All politics is local: suggestions for an editorial policy on political news for community media
In South Africa, the three spheres of government perform distinct functions in terms of the Constitution. By spreading the responsibilities of government across national, provincial and local structures, the Constitution ensures that government does not become too far removed from citizens. If local government is the closest level of interaction for citizens, then media at community level provide the link for that interaction. It is against this backdrop that this article views the quote widely attributed to American congressman Tip O'Neil: All politics is local. Political news has social importance for virtually everyone (Gelman 2011). On the flip side of the coin, people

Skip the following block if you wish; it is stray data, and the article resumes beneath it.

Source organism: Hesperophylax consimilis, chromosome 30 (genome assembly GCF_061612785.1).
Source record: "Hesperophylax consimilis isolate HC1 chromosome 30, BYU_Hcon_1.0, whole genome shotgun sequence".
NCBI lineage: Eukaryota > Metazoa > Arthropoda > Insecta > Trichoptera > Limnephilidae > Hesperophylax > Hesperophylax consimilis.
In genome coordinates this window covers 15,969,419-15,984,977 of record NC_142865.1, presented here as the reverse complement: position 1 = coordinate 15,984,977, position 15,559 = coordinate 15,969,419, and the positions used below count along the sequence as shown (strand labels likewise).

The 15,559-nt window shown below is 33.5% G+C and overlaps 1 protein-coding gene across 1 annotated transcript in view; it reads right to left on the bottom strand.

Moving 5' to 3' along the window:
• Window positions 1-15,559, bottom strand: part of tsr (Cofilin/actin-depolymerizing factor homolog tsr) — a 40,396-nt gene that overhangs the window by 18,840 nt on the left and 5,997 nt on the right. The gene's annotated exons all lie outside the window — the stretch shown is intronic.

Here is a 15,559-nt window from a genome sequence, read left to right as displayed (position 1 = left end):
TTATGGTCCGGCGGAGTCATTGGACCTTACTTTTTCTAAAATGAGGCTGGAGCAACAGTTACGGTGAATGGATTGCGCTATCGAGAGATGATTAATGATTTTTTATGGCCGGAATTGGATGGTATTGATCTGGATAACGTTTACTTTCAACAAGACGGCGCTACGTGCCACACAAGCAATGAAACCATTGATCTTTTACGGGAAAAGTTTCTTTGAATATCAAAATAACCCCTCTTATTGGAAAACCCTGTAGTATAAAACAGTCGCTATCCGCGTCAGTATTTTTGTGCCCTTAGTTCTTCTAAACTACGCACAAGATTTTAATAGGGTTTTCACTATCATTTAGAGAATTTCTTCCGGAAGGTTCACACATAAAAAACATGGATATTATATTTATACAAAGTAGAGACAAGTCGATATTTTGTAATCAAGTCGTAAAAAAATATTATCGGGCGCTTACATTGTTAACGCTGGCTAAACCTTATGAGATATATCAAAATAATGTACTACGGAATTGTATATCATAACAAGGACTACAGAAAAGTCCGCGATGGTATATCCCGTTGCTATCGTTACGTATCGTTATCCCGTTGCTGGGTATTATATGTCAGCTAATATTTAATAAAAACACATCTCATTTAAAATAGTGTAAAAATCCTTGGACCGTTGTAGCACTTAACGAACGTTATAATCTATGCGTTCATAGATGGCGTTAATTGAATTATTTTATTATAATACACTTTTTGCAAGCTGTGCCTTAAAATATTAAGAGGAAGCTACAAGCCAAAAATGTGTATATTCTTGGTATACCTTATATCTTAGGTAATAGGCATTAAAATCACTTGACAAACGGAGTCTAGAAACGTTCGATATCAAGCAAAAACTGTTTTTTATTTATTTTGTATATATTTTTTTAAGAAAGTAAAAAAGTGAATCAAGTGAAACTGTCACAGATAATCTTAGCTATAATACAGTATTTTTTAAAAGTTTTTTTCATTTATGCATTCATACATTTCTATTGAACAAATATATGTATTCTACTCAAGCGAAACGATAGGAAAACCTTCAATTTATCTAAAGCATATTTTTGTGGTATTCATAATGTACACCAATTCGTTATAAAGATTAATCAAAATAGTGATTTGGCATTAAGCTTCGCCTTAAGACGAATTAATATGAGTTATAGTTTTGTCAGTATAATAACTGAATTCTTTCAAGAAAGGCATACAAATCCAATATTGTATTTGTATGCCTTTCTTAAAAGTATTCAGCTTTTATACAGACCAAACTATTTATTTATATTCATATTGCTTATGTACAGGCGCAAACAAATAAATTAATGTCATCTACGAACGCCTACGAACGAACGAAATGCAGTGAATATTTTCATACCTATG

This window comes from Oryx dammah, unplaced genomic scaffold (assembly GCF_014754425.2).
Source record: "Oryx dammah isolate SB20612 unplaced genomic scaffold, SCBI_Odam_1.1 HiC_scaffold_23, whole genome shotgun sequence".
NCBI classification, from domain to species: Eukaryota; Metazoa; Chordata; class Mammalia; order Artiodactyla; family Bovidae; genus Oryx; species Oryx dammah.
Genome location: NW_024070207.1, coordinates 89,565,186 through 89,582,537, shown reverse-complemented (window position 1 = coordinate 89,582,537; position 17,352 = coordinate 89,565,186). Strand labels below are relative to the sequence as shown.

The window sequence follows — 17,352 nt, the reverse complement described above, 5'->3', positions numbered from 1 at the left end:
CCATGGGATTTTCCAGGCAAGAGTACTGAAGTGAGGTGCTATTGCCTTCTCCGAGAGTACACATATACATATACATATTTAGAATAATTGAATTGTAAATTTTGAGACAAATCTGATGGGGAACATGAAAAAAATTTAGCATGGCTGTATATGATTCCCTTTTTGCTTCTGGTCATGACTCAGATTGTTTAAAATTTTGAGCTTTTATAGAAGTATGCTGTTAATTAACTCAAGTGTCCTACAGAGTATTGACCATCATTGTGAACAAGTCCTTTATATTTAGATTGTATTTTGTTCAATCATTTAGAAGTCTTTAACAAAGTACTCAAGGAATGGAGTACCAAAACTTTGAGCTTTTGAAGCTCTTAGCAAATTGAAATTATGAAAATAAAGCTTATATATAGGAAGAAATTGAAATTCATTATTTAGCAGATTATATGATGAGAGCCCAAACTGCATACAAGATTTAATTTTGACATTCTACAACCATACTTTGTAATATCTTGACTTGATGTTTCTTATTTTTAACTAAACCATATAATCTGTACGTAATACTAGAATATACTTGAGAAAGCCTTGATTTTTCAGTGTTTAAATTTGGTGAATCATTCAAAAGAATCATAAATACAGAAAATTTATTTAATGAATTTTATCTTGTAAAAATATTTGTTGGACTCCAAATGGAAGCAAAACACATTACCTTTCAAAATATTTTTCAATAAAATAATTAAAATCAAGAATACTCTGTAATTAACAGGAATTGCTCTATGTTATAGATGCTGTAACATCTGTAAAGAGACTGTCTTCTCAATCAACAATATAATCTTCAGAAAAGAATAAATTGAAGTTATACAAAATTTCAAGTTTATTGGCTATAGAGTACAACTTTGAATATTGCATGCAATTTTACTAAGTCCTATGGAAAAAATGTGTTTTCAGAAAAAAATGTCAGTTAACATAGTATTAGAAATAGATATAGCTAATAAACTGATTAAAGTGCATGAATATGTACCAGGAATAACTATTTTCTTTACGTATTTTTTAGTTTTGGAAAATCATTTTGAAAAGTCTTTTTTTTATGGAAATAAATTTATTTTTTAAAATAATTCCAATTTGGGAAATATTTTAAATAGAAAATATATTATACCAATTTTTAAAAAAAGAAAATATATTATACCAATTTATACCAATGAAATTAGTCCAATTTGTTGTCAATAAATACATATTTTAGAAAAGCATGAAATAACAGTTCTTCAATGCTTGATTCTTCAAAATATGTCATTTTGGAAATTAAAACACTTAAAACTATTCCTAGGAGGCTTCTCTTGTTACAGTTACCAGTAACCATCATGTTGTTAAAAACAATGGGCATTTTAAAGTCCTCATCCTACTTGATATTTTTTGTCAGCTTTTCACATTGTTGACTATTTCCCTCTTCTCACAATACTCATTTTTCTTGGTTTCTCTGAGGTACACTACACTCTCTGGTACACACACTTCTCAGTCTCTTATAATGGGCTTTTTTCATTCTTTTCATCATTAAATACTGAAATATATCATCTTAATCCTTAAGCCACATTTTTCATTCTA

are what matter in terms of community media (Lauterer 1995: 9). This implies that even at grassroots level, media should have an editorial policy on political reporting if they want their editorial content to be relevant to the community they are serving. This loyalty to the needs of the community is the essence of media at grassroots level (Milne, Rau, Du Toit & Mdlongwa 2006: 3-4). This article reports on a qualitative content analysis of the existing editorial policies of community radio stations and newspapers in the Mangaung area in the Free State. Based on these findings, suggestions are made for a framework to draw up an editorial policy on political news for community media.